As you can see, it’s a little different from the initial design. This modern incarnation admittedly isn’t as pretty in some ways, but it’s a heck of a lot easier to lay out programmatically.
New things: It shows which child the line comes through, I added the lifespan right after each parent’s name, and I added indicators for the children showing how many kids they had (the dot) and how many marriages (the slash, though if they were married only once and had children, I left the marriage indicator off).
It also supports four generations, admittedly with less space and smaller type:
I tried it without the table borders, by the way. While it was more readable than I expected, it felt a little too loose and unmoored.
The input uses ArchieML and currently looks like this:
marriage: 30 Dec 1829 in Polanco
father: José Antonio Fuentevilla Fuentevilla // 1809-1878
mother: Manuela Gándara Cobo // 1811-1879
name: ? // 1830-1831
name: Josefa // 1832-1834
name: Francisca Maria // 1835-1843
name: Maria Remedios // 1838-1898
name: Maria Luisa // 1841-1916
name: Manuel // 1845-
name: < Maria Isabel // 1848-1928
name: Maria Dolores // 1853-1853
name: José Maria // 1858-1858
marriage: 29 Feb 1808 in Polanco
father: José Fuentevilla Piñera // 1779-1855
mother: Vicenta Manuela Fuentevilla Ruiz // 1787-1828
name: < José Antonio // 1809-1878
Right now the family numbering is table-based (column, row), but eventually I think I probably want to make it hierarchical (somehow) so it’s easier to know which cell to put things in.
Another new chart of sorts: timelines. I’ve been sorting through my Cuban lines and realized I needed some way to map out everybody so I could see the bigger picture.
The input is an ArchieML file that just lists events with dates and optional places:
title: Cuba timeline
event: Antonio Sánchez Rodríguez Díaz marries Ana Josefa Muñoz y Martínez Machado, possibly in El Calvario
event: Agustin Sánchez Muñoz marries Ana Josefa Montoro, who then dies before 7 Feb 1835
event: Rafaela Crispina Sánchez Muñoz born to Antonio Sánchez Rodríguez Díaz and Ana Josefa Muñoz y Martínez Machado
date: 1805 Oct 25
place: Matanzas City
event: Domingo Sánchez Muñoz born to Antonio Sánchez Rodríguez Díaz and Ana Josefa Muñoz y Martínez Machado
date: 1807 May 12
place: Matanzas City
event: Antonia Crispina Vargas Hernández is born to José Vargas and Gertrudis Hernández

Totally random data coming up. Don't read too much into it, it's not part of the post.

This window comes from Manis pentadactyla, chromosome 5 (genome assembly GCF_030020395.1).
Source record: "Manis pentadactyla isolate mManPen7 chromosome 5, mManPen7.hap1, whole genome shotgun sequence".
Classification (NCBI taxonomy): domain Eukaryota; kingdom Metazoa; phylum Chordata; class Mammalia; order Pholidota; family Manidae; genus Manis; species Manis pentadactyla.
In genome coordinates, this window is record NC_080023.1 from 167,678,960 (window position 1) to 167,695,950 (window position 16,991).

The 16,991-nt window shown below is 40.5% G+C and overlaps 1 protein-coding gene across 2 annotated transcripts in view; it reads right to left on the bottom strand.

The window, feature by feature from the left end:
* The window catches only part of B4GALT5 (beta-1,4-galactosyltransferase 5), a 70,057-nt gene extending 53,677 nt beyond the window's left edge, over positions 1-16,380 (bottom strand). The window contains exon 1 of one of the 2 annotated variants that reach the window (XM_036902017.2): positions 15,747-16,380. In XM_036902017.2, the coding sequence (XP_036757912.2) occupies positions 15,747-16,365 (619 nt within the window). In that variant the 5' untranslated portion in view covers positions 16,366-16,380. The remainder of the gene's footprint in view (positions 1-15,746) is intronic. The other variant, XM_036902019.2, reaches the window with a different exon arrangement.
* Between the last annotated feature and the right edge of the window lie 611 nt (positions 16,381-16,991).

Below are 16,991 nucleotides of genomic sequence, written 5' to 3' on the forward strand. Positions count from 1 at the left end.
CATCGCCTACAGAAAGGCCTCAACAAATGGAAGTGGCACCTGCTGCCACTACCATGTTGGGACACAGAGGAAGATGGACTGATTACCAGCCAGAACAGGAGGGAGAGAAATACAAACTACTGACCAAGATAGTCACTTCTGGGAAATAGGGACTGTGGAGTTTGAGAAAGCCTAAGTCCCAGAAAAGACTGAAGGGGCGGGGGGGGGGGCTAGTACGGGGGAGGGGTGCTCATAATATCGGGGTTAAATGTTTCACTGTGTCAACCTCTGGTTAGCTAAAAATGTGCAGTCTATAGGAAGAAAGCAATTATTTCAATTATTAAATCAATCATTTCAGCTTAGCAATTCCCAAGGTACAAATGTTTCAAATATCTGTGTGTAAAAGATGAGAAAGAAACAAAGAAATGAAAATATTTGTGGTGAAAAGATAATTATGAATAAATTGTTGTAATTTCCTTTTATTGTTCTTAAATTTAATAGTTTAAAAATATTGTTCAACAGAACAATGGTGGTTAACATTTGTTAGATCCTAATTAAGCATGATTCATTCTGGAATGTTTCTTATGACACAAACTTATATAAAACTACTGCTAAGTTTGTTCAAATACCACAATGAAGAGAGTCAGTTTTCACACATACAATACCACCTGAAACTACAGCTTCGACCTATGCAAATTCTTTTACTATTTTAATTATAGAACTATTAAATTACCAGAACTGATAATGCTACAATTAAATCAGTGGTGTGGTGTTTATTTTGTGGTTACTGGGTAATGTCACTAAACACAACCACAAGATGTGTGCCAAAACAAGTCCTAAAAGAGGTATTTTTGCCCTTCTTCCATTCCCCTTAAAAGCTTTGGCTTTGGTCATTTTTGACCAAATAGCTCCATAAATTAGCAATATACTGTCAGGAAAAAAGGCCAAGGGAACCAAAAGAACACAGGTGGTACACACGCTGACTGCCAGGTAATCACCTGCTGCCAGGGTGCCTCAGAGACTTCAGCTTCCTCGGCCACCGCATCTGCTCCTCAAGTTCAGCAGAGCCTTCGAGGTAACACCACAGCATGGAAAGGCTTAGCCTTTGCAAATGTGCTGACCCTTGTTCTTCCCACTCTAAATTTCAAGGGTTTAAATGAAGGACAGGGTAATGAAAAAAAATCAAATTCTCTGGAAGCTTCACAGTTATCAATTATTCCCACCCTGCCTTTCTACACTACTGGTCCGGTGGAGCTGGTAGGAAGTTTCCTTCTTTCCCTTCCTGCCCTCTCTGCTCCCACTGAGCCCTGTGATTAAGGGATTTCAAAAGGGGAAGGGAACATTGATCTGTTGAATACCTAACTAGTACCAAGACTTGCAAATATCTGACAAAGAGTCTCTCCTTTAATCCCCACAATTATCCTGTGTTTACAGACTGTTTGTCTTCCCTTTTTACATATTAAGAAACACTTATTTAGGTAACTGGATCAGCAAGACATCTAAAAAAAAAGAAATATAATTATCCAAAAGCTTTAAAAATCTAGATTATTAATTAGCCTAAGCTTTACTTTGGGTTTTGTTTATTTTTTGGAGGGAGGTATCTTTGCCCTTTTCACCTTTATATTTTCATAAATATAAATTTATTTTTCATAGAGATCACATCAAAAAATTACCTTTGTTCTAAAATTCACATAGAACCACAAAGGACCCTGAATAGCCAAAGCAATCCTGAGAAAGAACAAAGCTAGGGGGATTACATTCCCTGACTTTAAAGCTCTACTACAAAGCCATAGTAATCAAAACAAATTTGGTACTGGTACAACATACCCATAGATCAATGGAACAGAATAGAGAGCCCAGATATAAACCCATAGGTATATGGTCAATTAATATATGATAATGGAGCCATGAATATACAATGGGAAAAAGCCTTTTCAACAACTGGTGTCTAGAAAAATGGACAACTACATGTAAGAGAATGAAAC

place: Güira de Melena, Mayabeque
If the date is a range, it’s italicized to show that it’s broader than a specific date.
(I originally was just going to use Google Docs for this, by the way, and made an initial prototype there. Having to do all the formatting manually got old, though, so I scripted it. Now I can just focus on the content.)
Family sheets update
Still have a number of bugs to fix, but it’s getting close.
Tabular pedigrees update
Comparison to the six-generation chart:
The shaded cells, by the way, indicate that I haven’t yet verified those people. Basically a TODO comment for myself.
Can’t wait till Chrome supports border stroke widths smaller than 1pt.
Last and sort of least, I’m slowly putting together a page with quick links to the various Torre de’ Passeri civil registration scans on FamilySearch, to save myself some time. Planning to do this for the other localities I do research in as well.
British Summer Time, something I’d never heard of until now. I guess I’d just assumed that Daylight Saving Time was only an American thing and the rest of the world didn’t change times (sort of like imperial vs. metric).
Vim undo trick. I’ve been using Vim for twenty-six years and never knew about this.
Vim ranges. This past week one of my goals has been to train myself to use Vim’s Ex commands for moving ranges (e.g., :15,20m41). This is something I do often enough (and clumsily enough right now, with row-wise visual select — a lot of js in a row — followed by yank and paste) that I want to learn how to do it super fast. This way is less likely to cause RSI as well.